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Caithness Poetry                             

A-Z of Caithness Places


by Joy Corley

Badbea now a bleak and forlorn place
Its crofts scattered and laid to waste.
Rugged, dangerous and impassable to the shore
It’s no wonder no one lives there any more.

Badbea at one time heralded twelve crofts
Extending to the edge of the precipitous rocks
Exposed to the icy winds and torrential rain
Struggling to survive must have been a strain.

The inhabitants lived a simple primitive life
Free from today’s stresses and strife
With cattle, milk and a fat pig they were content
Tea, sugar and loaf-bread used only on social events.

Every croft a spinning wheel adorned
Women spinning and carding from dusk till dawn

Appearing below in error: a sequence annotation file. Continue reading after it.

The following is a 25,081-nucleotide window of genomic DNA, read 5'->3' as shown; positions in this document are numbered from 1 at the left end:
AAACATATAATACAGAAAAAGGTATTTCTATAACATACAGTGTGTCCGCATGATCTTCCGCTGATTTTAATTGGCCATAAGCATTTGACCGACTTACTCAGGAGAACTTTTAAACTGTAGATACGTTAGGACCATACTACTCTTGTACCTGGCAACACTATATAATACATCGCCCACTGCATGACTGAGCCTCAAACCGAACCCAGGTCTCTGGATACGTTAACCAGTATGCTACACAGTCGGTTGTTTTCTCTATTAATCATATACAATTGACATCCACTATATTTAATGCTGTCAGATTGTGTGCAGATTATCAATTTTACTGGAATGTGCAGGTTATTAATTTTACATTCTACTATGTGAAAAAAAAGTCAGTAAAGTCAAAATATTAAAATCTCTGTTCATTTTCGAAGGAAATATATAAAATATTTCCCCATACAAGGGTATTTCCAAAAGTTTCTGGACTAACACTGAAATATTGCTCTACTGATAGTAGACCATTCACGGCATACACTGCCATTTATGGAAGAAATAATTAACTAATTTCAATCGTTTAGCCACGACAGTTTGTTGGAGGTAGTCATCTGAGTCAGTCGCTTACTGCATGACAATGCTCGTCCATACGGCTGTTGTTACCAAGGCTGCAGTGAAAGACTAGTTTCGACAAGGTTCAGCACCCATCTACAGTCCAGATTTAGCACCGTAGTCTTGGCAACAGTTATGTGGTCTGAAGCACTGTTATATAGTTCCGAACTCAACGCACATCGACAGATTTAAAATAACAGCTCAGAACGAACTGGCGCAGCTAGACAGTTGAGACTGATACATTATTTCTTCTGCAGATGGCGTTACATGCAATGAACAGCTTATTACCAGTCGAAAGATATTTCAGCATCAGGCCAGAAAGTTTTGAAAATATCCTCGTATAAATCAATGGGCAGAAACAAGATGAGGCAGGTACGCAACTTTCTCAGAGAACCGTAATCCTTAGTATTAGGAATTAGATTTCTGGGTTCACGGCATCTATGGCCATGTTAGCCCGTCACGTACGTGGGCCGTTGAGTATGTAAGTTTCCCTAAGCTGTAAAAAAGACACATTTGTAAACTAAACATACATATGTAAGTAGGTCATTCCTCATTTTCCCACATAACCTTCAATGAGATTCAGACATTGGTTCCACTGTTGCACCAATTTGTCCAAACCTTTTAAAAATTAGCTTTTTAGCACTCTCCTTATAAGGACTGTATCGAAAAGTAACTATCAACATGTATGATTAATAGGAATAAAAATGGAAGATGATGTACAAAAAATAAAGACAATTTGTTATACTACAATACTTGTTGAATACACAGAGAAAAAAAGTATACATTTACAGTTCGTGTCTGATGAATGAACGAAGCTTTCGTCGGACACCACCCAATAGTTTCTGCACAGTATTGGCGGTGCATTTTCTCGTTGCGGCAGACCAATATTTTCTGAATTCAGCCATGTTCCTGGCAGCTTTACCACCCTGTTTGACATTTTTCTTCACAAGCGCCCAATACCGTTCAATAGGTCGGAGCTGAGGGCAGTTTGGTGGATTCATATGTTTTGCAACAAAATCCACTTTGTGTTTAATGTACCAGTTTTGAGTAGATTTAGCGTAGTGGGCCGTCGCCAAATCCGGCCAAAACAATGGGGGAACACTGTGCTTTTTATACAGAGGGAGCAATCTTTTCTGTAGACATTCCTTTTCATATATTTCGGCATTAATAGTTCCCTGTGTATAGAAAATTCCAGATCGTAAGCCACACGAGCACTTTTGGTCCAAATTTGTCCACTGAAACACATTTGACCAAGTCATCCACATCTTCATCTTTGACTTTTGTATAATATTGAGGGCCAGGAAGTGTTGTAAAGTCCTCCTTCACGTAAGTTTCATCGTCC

Luxury was a ‘wee Drap’ of genuine whisky
Stilled illegally and guaranteed to make you tipsy.

“John Badbea” held Sunday meetings in his house
Everyone congregated to hear him spout.
His supplications lengthening for a good hour
As all around were subjected to his power.

Gorse bushes, heather and bracken did abound
Their patched of agriculturally improved ground
They had no plough in the whole village
A spade was the only implement used to till it.

Children were fettered by chains to the rocks
As parents gutted herrings down at the dock
Women carried manure in creels upon their backs
Toiling along the many well-worn tracks.

Life on Badbea was hard and unfair
Only the toughest survived out there
Innocent victims of mankind’s selfish greed Badbea
Provided a haven for their needs.

Only a monument now marks the site
An engraved tribute to the inhabitants’ plight
Access to the settlement is via a kissing ate
Allowing visitors to gaze and ponder Badbea’s fate.

Joy Corley